Oh, will need the issue with https://github.com/pytorch/pytorch/blob/master/torch/lib/TH/THGeneral.h.in handling somehow (ie, it gets macrod by things like https://github.com/pytorch/pytorch/blob/master/torch/lib/TH/THGenerateFloatTypes.h )

will_need_the_thcgeneral_h_in_handling_somehow

We need THGeneral.h, which we can can get like:

# assume cloned pytorch as ~/git/pytorch, so:
PTR=$HOME/git/pytorch

cd $PTR/torch/lib/TH
mkdir build
cd build
ccmake .. -D
# change CMAKE_INSTALL_PREFIX  to be ~/pytorch directory for you (change ~ to whatever your homedirectory is)
# c then c then g
make -j 4
make install

... and it'll be in ~/pytorch/include/TH. But we also need THCGeneral.h, and trying the same technique gets stuck on configure:

thc_cmake_fails

TorchConfig.cmake et al are not in $HOME/pytorch:

pytorch_no_torchconfig_files

We also need THCGeneral.h. We can get this by doing:

cp $PTR/torch/lib/THC/THCGeneral.h.in ~/pytorch/include/THCGeneral.h
# by hand, comment out line 13 of THCgeneral.h, ie this line:
# // #cmakedefine USE_MAGMA

Then retry as follows:

cd $PTR/torch/lib/THCUNN
cocl -I ~/pytorch/include/TH/ -I ~/pytorch/include -I .. -I ../THC/ -c Sigmoid.cu 

This gives a bunch of undefined errors, stuff that needs adding to cuda-on-cl, ie cudaTextureObject_t. These should be added to one of the include files in include/cocl directory of cuda-on-cl project. There are a bunch of similar defines there that can be used as a basis/model/template.

Current output:

output_1
output_2

Edit 2: we can fix that by simply commenting out line 130 of torch/lib/THC/generic/THCTensor.h:

comment_out_line_130

New output:

thcunn_h_not_found

Edit 3: Add -I for current directory:

cocl -I ~/pytorch/include/TH/ -I ~/pytorch/include -I .. -I ../THC/ -I . -c Sigmoid.cu

New output:

output_3_1
output_3_2

... reached some hacky cuda-on-cl stuff. The issue is it's tricky to come up with a definition of min that works in all the possible use-cases. There are a bunch of corner-cases to deal with. Some of the relevant codes/hacks is here:

https://github.com/hughperkins/cuda-on-cl/blob/master/include/cocl/fake_funcs.h#L106-L109

double max(double in1, double in2);
double min(double in1, double in2);
float max(float in1, float in2);
float min(float in1, float in2);

various other previous attempts: https://github.com/hughperkins/cuda-on-cl/blob/master/include/cocl/fake_funcs.h#L87-L99

namespace cocl {
   // double max(double in1, double in2);
   // double min(double in, double in2);
}
// using cocl::max;
// using cocl::min;

extern "C" {
// double our_pretend_tanh(double in);
// double our_pretend_log(double in);
// double our_pretend_exp(double in);
// double our_pretend_max(double in1, double in2);
// double our_pretend_min(double in1, double in2);

https://github.com/hughperkins/cuda-on-cl/blob/master/include/cocl/fake_funcs.h#L114-L115

// #define max cocl::max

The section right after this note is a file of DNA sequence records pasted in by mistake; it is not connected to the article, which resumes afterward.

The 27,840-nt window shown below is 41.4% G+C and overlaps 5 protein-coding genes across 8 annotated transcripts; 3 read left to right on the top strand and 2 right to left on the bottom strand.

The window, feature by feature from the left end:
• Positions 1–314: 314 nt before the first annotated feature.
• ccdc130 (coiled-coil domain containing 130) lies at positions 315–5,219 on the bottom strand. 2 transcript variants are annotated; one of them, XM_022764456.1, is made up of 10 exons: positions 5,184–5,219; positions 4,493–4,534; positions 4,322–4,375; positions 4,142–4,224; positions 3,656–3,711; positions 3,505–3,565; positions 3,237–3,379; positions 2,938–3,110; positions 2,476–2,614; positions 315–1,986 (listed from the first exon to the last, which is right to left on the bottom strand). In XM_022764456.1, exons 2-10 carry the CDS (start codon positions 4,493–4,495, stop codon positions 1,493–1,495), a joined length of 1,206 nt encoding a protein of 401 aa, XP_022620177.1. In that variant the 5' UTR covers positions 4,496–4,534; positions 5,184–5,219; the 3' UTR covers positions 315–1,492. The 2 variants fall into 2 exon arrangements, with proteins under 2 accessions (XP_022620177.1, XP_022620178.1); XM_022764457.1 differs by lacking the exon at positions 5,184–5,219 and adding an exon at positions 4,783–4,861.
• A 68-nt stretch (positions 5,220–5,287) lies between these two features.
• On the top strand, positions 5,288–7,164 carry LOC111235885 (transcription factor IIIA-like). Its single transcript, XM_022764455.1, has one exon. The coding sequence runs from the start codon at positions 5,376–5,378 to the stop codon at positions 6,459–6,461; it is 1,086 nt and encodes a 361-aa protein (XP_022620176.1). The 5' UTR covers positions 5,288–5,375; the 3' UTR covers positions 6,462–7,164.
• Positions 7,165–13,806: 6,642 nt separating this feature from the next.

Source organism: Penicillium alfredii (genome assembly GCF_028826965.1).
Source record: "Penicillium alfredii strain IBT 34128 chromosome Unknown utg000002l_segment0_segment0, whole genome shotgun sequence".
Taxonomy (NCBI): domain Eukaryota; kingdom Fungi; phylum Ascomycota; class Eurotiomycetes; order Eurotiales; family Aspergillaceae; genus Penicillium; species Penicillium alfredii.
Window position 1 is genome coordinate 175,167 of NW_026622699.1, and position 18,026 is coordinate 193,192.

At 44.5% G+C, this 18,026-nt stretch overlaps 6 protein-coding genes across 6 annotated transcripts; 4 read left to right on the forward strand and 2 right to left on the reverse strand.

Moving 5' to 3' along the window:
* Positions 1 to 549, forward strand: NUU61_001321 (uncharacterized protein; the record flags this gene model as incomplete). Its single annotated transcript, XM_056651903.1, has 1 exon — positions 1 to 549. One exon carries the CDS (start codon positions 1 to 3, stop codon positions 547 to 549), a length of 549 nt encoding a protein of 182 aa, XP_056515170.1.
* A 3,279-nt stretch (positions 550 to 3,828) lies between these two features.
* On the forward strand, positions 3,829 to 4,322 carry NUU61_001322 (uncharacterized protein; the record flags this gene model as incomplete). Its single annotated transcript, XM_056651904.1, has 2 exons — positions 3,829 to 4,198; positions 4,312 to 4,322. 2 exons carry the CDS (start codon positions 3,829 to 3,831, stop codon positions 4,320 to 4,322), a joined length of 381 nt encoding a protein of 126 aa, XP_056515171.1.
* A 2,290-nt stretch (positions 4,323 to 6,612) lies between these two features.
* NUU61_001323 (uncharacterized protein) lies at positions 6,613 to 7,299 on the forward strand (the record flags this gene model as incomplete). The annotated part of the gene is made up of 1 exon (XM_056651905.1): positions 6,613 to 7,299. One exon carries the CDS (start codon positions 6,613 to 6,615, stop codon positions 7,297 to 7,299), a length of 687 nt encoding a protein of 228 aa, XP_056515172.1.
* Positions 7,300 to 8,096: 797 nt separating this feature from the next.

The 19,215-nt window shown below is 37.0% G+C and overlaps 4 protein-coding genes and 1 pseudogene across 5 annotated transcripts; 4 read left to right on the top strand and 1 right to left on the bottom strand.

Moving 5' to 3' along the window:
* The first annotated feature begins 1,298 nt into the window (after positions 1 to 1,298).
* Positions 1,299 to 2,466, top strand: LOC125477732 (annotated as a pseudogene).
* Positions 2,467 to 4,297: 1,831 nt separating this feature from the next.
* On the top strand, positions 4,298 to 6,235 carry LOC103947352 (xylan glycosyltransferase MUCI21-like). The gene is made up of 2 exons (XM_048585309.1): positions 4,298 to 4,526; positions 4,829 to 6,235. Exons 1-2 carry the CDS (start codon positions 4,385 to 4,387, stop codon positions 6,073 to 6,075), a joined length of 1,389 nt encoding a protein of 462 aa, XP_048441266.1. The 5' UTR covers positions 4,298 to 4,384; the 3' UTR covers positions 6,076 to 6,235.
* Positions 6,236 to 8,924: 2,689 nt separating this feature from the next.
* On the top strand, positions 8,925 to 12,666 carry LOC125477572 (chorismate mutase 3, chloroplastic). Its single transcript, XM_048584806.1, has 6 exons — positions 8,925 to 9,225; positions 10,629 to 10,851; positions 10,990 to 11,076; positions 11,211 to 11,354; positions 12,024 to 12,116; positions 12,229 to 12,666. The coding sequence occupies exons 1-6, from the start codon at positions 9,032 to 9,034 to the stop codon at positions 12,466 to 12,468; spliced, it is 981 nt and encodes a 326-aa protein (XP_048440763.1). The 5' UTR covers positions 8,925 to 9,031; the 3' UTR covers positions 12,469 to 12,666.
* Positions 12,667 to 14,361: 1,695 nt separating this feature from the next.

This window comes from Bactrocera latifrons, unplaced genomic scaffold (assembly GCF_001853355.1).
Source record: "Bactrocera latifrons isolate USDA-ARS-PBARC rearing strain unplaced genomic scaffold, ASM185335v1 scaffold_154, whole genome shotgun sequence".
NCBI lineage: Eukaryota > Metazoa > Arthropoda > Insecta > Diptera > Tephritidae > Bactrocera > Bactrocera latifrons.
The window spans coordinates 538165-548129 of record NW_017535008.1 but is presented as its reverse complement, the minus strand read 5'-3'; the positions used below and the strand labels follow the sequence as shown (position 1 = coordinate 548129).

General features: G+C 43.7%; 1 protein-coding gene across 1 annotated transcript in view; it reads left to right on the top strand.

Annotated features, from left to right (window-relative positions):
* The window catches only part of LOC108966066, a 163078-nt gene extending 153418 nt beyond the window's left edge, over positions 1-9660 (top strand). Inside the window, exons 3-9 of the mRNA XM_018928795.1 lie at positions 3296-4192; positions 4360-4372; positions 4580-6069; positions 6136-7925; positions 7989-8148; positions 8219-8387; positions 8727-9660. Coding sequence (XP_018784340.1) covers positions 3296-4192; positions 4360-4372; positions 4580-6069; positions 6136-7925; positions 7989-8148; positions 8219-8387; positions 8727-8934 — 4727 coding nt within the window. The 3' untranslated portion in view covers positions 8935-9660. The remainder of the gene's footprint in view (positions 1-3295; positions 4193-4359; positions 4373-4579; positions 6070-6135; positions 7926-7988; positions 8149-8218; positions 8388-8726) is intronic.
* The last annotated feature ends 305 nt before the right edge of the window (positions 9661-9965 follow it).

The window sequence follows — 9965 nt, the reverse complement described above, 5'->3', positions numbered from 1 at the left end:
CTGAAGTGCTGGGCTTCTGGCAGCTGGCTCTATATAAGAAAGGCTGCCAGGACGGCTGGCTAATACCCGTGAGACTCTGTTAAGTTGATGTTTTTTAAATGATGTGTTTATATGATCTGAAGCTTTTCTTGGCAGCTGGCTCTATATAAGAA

// #define min cocl::min

So, first challenge is, figure out a horrible hack an elegant plan to get the mins to compile across all use-cases.

Edit 4: looks like this use-case is using min against long longs. So might be sufficient to create a declaration of min that uses long longs. I think I might leave this to someone else to try though :-)

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well, I created a pytorch branch of cuda-on-cl tweaked cuda-on-cl master branch a bit, to add the min/max functions above, and also exp10 and exp10f.

That gets as far as:

7 warnings generated.
+ /usr/local/bin/patch-hostside --hostrawfile ./Sigmoid-hostraw.ll --devicellfile ./Sigmoid-device.ll --hostpatchedfile ./Sigmoid-hostpatched.ll
Assertion failed: (isa<X>(Val) && "cast<Ty>() argument of incompatible type!"), function cast, file /usr/local/opt/llvm-3.8/include/llvm/Support/Casting.h, line 237.
/usr/local/bin/cocl_wrapped: line 389: 17959 Abort trap: 6           ${COCL_BIN}/patch-hostside --hostrawfile ${OUTPUTBASEPATH}-hostraw.ll --devicellfile ${OUTPUTBASEPATH}-device.ll --hostpatchedfile ${OUTPUTBASEPATH}-hostpatched.ll

Edit: note, the command to try, after doing the earlier steps, like copying THCGeneral.h.in etc, is:

cd ~/git/pytorch/torch/lib/THCUNN
cocl -I ~/pytorch/include/TH/ --devicell-opt inline --devicell-opt mem2reg \
--devicell-opt instcombine --devicell-opt O2 \
-I ~/pytorch/include -I .. -I ../THC/ -I . -c Sigmoid.cu

(assuming pytorch is cloned as ~/git/pytorch)

(by the way, I'm testing on a Mac. It's totally possible this will get mildly further on Ubuntu 16.04. Or not. Hard to say :-) )

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hughperkins commented May 3, 2017

well, I created a pytorch branch of cuda-on-cl tweaked cuda-on-cl master branch a bit, to add the min/max functions above, and also exp10 and exp10f.

That gets as far as:

7 warnings generated.
+ /usr/local/bin/patch-hostside --hostrawfile ./Sigmoid-hostraw.ll --devicellfile ./Sigmoid-device.ll --hostpatchedfile ./Sigmoid-hostpatched.ll
Assertion failed: (isa<X>(Val) && "cast<Ty>() argument of incompatible type!"), function cast, file /usr/local/opt/llvm-3.8/include/llvm/Support/Casting.h, line 237.
/usr/local/bin/cocl_wrapped: line 389: 17959 Abort trap: 6           ${COCL_BIN}/patch-hostside --hostrawfile ${OUTPUTBASEPATH}-hostraw.ll --devicellfile ${OUTPUTBASEPATH}-device.ll --hostpatchedfile ${OUTPUTBASEPATH}-hostpatched.ll

Edit: note, the command to try, after doing the earlier steps, like copying THCGeneral.h.in etc, is:

cd ~/git/pytorch/torch/lib/THCUNN
cocl -I ~/pytorch/include/TH/ --devicell-opt inline --devicell-opt mem2reg \
--devicell-opt instcombine --devicell-opt O2 \
-I ~/pytorch/include -I .. -I ../THC/ -I . -c Sigmoid.cu

(assuming pytorch is cloned as ~/git/pytorch)

(by the way, I'm testing on a Mac. It's totally possible this will get mildly further on Ubuntu 16.04. Or not. Hard to say :-) )

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(Note: I've updated the earlier table. Removed the 'hardware' column, and simplified the 'input' and 'backend' column. Also corrected trisycl: it uses SPIR-1.2 backend, not SPIR-V, as I incorrectly stated earlier).

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hughperkins commented May 21, 2017